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DFA-Like Funds Without The Hassle

DFA-Like Funds Without The Hassle

DFA is much loved. But it's not the only successful family of passive funds out there.

There is much to like about Dimensional Fund Advisors' passive funds. After all, the fund family was founded by Eugene Fama and Kenneth French, two pioneers in portfolio theory. DFA funds are customizable for clients of fee-only financial advisors and are not sold directly to retail investors. But plenty of advisors are reluctant to use DFA because they have to go through a training program to do so. And in some cases competitors offer passive funds that are superior to their DFA counterparts.

Consider DFA US Micro Cap (DFSCX), which returned 5.2 percent annually during the decade ending in March. While the performance was respectable, the fund lagged behind Bridgeway Ultra-Small Company Market (BRSIX), which returned 8.6 percent. The Bridgeway fund also recorded lower standard deviation and beta risk scores.

Bridgeway succeeded by beating DFA at its own game. The Bridgeway fund owns stocks that are smaller and cheaper than the holdings in DFA US Micro Cap. The Bridgeway portfolio has an average market capitalization of $165 million and a price-earnings multiple of 13.2. In comparison, DFA's market cap is $393 million and the p/e is 13.6.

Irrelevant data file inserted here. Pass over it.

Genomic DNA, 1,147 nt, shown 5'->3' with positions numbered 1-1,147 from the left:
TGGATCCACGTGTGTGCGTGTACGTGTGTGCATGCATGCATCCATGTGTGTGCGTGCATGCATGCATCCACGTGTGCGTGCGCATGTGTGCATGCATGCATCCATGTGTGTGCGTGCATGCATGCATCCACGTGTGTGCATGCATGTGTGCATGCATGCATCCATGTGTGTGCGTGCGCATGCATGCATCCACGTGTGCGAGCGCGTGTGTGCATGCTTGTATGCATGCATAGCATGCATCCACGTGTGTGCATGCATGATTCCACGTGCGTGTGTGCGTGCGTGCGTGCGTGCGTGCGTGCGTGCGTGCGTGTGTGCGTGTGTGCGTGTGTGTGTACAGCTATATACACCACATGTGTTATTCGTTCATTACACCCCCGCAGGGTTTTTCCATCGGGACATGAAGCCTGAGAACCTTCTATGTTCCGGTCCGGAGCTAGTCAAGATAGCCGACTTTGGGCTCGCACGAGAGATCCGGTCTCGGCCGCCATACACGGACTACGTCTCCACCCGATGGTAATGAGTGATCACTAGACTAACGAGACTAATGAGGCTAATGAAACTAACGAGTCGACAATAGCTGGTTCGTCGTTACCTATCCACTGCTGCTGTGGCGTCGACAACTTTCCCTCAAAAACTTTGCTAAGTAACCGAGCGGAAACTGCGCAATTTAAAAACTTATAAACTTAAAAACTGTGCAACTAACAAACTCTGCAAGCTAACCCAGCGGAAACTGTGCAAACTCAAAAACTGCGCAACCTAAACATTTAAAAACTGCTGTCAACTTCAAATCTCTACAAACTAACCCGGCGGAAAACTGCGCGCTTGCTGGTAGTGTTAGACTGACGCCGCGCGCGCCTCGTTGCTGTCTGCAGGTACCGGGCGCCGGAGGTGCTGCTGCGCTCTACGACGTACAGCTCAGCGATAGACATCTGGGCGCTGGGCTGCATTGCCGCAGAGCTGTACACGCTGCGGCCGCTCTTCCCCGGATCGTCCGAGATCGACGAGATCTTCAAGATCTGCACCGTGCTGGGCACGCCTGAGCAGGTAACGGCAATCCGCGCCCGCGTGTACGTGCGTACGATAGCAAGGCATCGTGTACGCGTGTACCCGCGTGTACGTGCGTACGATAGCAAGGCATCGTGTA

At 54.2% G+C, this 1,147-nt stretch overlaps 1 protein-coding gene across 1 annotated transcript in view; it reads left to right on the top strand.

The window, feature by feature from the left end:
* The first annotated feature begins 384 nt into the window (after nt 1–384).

In the past, DFA could boast about offering funds that were the only passive choices in certain categories. But the rise of ETFs has introduced new competitors. DFA US Small Cap Value I (DFSVX) was the only game in town when it began in 1993. Now many investors may prefer iShares Russell 2000 Value (IWN). During the past five years, the iShares fund has returned 2.7 percent annually, nosing a bit ahead of the DFA fund, which returned 2.6 percent. The ETF charges an annual expense ratio of 0.33 percent, compared to 0.54 percent for the DFA fund.

Among the brightest stars of the past decade has been DFA Intermediate Government Fixed-Income (DFIGX), which returned 6.9 percent, compared to 6.8 percent for Vanguard Intermediate-Term Bond Index (VBIIX). But going forward, many investors should prefer the Vanguard fund. That's because the DFA portfolio only holds government bonds with AAA ratings. If interest rates rise, as nearly everyone expects they will, Treasuries will be clobbered. Vanguard, which holds a mix of governments and corporate issues, will take the lead. That has already started to happen. With interest rates rising during the past year, DFA has returned 2.4 percent, compared to 10.0 percent for Vanguard.

In a more even matchup, Vanguard REIT Index (VGSIX) nearly duplicated the results of DFA Real Estate Securities (DFREX). Not only are the 10-year returns similar, but both funds have nearly identical standard deviations. That should not be surprising because the two portfolios have the same top 10 holdings. Frugal investors might give the nod to Vanguard because of its slightly lower fees.

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